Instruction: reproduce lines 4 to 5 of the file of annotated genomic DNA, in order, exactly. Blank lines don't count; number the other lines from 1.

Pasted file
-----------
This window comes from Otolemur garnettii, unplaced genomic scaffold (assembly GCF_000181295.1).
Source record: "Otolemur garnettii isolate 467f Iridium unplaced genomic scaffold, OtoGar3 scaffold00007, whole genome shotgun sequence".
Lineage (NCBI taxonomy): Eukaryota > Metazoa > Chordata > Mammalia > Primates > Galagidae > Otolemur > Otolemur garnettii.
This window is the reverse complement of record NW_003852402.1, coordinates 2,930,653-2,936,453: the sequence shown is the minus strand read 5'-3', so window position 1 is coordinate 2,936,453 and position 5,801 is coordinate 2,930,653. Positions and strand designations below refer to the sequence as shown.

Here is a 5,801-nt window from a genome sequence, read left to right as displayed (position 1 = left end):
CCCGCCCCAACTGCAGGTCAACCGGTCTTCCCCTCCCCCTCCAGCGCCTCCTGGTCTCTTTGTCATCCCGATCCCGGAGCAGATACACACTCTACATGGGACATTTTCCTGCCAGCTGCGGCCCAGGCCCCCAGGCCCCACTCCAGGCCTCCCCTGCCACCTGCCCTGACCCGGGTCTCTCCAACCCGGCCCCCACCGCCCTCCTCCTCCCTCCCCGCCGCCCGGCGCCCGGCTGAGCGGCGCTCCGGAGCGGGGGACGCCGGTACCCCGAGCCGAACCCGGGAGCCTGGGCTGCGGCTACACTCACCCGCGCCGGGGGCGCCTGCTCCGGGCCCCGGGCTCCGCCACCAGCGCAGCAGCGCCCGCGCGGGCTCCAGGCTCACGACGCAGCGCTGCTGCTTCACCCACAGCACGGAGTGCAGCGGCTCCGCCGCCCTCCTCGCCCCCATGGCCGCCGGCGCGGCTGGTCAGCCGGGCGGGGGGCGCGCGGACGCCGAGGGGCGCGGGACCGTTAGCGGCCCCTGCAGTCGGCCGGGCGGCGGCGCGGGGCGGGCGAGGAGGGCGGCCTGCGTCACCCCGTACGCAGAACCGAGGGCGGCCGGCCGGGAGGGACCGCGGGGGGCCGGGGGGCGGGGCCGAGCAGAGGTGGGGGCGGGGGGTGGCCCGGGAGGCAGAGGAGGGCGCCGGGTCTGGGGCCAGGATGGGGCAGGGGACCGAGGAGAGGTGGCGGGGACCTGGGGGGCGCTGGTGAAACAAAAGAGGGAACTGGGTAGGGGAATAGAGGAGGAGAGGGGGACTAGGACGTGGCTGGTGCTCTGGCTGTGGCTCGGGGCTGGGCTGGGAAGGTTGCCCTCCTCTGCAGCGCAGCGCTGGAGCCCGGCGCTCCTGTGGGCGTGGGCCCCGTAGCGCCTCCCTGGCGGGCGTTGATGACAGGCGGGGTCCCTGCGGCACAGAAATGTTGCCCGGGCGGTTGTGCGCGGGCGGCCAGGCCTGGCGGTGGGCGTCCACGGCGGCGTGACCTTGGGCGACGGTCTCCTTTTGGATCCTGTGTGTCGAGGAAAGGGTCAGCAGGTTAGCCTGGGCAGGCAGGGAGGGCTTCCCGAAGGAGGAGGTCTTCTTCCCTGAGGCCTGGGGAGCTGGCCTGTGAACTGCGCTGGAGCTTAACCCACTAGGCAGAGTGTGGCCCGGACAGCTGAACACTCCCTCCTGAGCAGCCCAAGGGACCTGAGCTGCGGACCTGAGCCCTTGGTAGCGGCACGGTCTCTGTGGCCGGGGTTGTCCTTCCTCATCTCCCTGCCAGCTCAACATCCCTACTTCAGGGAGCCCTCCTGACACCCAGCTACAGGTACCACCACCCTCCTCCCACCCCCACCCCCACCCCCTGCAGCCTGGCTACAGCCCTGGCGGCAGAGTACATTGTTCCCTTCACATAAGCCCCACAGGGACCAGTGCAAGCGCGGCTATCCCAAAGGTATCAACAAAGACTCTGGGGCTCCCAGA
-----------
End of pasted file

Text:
This window is the reverse complement of record NW_003852402.1, coordinates 2,930,653-2,936,453: the sequence shown is the minus strand read 5'-3', so window position 1 is coordinate 2,936,453 and position 5,801 is coordinate 2,930,653. Positions and strand designations below refer to the sequence as shown.

Here is a 5,801-nt window from a genome sequence, read left to right as displayed (position 1 = left end):